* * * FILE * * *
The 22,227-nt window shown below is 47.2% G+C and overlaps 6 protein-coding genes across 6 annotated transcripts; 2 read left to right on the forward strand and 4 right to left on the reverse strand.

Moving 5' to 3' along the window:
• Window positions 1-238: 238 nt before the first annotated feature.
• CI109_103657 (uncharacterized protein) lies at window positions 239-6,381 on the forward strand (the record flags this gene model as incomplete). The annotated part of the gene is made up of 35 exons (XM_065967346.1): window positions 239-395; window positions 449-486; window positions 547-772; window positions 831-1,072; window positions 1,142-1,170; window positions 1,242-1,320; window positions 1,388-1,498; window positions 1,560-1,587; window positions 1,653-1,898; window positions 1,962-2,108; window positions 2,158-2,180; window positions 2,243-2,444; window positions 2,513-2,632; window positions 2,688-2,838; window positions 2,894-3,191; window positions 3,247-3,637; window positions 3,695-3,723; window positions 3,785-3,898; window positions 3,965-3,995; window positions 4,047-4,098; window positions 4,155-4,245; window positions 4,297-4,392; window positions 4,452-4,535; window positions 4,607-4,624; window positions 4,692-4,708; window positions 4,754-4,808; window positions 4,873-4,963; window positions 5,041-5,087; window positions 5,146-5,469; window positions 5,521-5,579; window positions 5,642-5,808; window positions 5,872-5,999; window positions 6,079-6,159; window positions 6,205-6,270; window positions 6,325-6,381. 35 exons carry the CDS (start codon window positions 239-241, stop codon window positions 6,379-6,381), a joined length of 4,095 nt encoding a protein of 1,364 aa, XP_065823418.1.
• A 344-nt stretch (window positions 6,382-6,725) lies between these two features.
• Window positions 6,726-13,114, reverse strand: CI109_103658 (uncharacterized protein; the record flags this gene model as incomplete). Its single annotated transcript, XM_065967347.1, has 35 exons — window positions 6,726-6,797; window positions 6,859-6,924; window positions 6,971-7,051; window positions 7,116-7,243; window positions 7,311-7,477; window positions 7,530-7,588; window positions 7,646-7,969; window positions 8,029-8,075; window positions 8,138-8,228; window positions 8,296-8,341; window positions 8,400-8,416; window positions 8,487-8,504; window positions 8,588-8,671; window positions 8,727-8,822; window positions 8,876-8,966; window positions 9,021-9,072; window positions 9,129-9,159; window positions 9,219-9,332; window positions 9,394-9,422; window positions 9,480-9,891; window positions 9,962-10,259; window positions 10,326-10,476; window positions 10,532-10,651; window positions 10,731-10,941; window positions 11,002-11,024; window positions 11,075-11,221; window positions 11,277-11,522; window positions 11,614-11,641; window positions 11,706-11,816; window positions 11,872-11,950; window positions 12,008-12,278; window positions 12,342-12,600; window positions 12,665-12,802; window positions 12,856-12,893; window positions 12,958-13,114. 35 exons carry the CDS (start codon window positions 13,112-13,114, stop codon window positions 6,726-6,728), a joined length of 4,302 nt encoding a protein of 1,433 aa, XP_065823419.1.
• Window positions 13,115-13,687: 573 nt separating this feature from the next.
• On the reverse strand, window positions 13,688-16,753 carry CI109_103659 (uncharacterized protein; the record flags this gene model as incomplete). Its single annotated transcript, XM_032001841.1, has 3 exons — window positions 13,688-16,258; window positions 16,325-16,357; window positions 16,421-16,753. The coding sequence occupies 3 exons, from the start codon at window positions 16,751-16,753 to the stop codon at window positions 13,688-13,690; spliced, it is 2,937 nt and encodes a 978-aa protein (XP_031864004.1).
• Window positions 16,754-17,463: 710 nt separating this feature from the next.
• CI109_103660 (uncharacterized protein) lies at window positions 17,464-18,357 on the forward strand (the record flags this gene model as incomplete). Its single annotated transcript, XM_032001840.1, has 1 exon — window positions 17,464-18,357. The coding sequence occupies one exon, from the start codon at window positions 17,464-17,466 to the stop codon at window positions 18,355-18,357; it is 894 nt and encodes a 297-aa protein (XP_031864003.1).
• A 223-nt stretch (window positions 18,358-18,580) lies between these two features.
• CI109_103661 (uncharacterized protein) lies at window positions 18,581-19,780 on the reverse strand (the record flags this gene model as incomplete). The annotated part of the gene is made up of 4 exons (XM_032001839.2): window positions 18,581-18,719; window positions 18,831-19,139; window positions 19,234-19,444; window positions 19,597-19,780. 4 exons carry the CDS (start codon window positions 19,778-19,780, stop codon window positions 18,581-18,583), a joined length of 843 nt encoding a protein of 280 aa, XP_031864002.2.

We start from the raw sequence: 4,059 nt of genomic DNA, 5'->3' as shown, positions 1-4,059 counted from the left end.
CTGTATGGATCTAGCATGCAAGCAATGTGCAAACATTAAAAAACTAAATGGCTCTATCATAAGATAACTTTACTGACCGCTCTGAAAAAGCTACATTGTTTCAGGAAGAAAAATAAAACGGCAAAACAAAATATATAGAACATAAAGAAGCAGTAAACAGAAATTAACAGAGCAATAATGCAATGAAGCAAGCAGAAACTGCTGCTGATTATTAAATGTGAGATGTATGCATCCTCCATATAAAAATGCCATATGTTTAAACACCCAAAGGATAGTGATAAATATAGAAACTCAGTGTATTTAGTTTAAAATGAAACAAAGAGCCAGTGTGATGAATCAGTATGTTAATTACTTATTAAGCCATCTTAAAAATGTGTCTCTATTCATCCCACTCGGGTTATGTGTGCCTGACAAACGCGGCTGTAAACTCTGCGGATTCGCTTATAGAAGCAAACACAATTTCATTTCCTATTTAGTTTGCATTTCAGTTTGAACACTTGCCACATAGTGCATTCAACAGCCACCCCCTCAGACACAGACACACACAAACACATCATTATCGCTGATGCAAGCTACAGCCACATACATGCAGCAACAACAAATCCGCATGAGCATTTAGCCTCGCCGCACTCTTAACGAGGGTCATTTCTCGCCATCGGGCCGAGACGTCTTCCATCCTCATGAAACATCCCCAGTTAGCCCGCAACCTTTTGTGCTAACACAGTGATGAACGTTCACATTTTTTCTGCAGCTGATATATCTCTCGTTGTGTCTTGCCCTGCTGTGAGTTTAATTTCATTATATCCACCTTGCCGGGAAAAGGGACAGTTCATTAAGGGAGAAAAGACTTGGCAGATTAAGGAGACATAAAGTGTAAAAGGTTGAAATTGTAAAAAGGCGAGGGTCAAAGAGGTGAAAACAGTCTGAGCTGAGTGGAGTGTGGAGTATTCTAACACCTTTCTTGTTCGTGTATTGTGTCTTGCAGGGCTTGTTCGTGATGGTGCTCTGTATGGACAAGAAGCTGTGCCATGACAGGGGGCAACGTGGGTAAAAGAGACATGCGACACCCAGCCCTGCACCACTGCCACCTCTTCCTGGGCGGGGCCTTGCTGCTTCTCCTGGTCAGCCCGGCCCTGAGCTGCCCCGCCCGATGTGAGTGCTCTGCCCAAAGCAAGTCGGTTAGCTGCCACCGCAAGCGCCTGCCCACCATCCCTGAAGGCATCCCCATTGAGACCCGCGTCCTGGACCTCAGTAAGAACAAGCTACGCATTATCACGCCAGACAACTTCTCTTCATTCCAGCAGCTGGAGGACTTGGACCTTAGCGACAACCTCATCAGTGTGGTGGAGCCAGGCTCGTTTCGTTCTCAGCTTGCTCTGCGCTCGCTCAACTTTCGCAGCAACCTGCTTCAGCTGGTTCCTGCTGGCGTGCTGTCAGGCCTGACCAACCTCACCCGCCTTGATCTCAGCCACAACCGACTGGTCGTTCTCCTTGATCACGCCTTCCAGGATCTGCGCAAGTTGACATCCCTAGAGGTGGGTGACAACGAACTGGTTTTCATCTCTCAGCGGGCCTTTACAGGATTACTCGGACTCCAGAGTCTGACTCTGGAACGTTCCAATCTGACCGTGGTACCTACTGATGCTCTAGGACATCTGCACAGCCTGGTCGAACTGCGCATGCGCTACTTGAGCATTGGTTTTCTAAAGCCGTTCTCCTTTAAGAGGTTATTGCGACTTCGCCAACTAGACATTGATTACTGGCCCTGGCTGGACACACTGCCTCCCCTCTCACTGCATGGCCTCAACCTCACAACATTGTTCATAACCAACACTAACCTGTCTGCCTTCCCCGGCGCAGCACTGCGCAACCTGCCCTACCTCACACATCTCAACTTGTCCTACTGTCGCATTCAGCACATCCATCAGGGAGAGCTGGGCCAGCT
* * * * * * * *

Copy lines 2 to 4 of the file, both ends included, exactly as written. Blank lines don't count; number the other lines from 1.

Moving 5' to 3' along the window:
• Window positions 1-238: 238 nt before the first annotated feature.
• CI109_103657 (uncharacterized protein) lies at window positions 239-6,381 on the forward strand (the record flags this gene model as incomplete). The annotated part of the gene is made up of 35 exons (XM_065967346.1): window positions 239-395; window positions 449-486; window positions 547-772; window positions 831-1,072; window positions 1,142-1,170; window positions 1,242-1,320; window positions 1,388-1,498; window positions 1,560-1,587; window positions 1,653-1,898; window positions 1,962-2,108; window positions 2,158-2,180; window positions 2,243-2,444; window positions 2,513-2,632; window positions 2,688-2,838; window positions 2,894-3,191; window positions 3,247-3,637; window positions 3,695-3,723; window positions 3,785-3,898; window positions 3,965-3,995; window positions 4,047-4,098; window positions 4,155-4,245; window positions 4,297-4,392; window positions 4,452-4,535; window positions 4,607-4,624; window positions 4,692-4,708; window positions 4,754-4,808; window positions 4,873-4,963; window positions 5,041-5,087; window positions 5,146-5,469; window positions 5,521-5,579; window positions 5,642-5,808; window positions 5,872-5,999; window positions 6,079-6,159; window positions 6,205-6,270; window positions 6,325-6,381. 35 exons carry the CDS (start codon window positions 239-241, stop codon window positions 6,379-6,381), a joined length of 4,095 nt encoding a protein of 1,364 aa, XP_065823418.1.